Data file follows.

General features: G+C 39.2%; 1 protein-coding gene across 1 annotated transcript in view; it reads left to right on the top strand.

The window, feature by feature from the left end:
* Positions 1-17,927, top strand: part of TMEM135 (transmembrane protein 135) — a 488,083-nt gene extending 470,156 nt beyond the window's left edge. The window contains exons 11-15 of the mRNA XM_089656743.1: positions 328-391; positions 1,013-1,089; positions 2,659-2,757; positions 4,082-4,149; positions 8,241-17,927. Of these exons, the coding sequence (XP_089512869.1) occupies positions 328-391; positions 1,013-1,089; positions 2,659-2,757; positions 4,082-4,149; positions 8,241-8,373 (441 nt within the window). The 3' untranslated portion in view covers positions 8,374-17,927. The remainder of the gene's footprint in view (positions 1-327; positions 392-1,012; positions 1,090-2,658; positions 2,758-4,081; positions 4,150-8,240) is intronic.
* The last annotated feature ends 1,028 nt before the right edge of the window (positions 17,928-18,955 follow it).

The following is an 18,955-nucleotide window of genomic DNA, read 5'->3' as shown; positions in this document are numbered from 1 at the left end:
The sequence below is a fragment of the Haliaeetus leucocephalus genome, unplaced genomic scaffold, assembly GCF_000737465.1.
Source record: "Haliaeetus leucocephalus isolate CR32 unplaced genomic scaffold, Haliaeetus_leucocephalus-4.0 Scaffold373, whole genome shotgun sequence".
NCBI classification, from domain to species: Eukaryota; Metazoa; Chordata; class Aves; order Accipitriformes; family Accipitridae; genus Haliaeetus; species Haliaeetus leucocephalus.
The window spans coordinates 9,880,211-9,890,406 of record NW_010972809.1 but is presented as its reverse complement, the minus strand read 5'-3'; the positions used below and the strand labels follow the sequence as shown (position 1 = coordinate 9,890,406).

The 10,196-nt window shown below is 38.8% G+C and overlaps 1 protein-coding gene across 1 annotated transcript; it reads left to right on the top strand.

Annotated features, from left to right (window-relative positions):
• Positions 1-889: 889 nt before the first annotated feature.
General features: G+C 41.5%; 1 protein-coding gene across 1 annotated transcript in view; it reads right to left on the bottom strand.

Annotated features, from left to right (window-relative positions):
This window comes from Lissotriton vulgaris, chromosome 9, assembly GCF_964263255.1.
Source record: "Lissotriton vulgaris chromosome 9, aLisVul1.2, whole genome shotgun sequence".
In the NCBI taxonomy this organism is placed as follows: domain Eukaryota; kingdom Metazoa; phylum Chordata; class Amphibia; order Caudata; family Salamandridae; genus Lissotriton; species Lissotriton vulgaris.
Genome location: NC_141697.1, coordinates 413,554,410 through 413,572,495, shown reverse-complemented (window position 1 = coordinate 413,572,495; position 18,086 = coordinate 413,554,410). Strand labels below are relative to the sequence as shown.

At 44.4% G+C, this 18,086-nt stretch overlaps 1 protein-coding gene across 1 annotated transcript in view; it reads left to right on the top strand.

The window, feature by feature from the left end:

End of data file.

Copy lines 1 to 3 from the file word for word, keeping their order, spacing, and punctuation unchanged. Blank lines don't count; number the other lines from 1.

General features: G+C 39.2%; 1 protein-coding gene across 1 annotated transcript in view; it reads left to right on the top strand.

The window, feature by feature from the left end:
* Positions 1-17,927, top strand: part of TMEM135 (transmembrane protein 135) — a 488,083-nt gene extending 470,156 nt beyond the window's left edge. The window contains exons 11-15 of the mRNA XM_089656743.1: positions 328-391; positions 1,013-1,089; positions 2,659-2,757; positions 4,082-4,149; positions 8,241-17,927. Of these exons, the coding sequence (XP_089512869.1) occupies positions 328-391; positions 1,013-1,089; positions 2,659-2,757; positions 4,082-4,149; positions 8,241-8,373 (441 nt within the window). The 3' untranslated portion in view covers positions 8,374-17,927. The remainder of the gene's footprint in view (positions 1-327; positions 392-1,012; positions 1,090-2,658; positions 2,758-4,081; positions 4,150-8,240) is intronic.